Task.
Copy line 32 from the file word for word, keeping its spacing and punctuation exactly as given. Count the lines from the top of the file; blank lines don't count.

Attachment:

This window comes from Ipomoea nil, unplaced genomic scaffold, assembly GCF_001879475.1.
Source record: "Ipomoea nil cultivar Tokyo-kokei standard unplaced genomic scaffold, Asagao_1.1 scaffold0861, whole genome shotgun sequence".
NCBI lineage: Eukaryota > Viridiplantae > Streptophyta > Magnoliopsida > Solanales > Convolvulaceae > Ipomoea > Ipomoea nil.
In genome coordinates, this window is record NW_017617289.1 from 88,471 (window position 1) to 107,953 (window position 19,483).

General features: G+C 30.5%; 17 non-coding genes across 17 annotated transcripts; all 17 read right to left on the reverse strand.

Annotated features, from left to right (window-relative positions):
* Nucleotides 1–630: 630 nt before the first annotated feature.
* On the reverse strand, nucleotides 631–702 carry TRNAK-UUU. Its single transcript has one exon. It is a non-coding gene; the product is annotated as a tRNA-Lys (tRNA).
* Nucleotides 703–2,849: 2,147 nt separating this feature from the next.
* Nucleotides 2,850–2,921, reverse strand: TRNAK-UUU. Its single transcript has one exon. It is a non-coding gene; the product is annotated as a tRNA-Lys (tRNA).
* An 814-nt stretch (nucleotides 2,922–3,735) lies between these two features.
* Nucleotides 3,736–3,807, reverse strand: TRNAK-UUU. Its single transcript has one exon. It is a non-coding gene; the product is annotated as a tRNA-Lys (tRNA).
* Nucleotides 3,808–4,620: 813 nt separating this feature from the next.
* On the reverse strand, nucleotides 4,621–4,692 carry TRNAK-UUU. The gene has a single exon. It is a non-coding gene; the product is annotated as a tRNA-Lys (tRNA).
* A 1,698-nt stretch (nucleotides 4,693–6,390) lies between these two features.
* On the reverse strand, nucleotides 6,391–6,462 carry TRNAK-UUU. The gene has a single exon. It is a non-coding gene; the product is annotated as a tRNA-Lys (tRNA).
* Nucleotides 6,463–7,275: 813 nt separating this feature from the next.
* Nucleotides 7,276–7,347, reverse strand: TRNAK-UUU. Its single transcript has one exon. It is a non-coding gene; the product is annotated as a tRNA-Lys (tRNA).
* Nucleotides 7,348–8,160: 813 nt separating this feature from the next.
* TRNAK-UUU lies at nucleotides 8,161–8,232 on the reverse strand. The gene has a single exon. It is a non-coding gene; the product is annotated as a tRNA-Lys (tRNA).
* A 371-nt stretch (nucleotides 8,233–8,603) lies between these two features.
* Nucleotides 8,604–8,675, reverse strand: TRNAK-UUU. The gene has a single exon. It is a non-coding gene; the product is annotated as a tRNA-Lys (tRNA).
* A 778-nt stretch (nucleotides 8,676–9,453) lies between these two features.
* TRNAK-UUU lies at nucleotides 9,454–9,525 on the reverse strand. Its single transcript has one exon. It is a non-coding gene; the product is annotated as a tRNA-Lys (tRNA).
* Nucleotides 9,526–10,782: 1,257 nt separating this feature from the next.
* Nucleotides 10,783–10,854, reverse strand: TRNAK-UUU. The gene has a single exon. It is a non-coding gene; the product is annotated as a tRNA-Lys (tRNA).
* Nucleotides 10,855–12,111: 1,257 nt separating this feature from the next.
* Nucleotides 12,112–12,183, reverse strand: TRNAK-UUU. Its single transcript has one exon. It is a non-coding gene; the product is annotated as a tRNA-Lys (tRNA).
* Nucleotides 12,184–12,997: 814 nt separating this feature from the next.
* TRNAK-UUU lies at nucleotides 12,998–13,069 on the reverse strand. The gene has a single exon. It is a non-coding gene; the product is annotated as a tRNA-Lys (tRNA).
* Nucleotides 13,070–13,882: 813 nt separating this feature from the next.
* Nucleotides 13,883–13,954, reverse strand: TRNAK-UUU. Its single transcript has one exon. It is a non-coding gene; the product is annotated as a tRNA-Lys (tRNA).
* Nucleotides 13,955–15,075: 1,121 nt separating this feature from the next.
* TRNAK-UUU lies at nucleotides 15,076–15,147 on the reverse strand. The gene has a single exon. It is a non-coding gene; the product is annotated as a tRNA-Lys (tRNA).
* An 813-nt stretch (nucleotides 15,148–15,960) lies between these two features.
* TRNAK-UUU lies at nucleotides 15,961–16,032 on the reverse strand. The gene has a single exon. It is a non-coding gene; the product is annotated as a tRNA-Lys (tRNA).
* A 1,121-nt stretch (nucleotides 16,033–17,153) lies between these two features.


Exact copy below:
* Nucleotides 13,883–13,954, reverse strand: TRNAK-UUU. Its single transcript has one exon. It is a non-coding gene; the product is annotated as a tRNA-Lys (tRNA).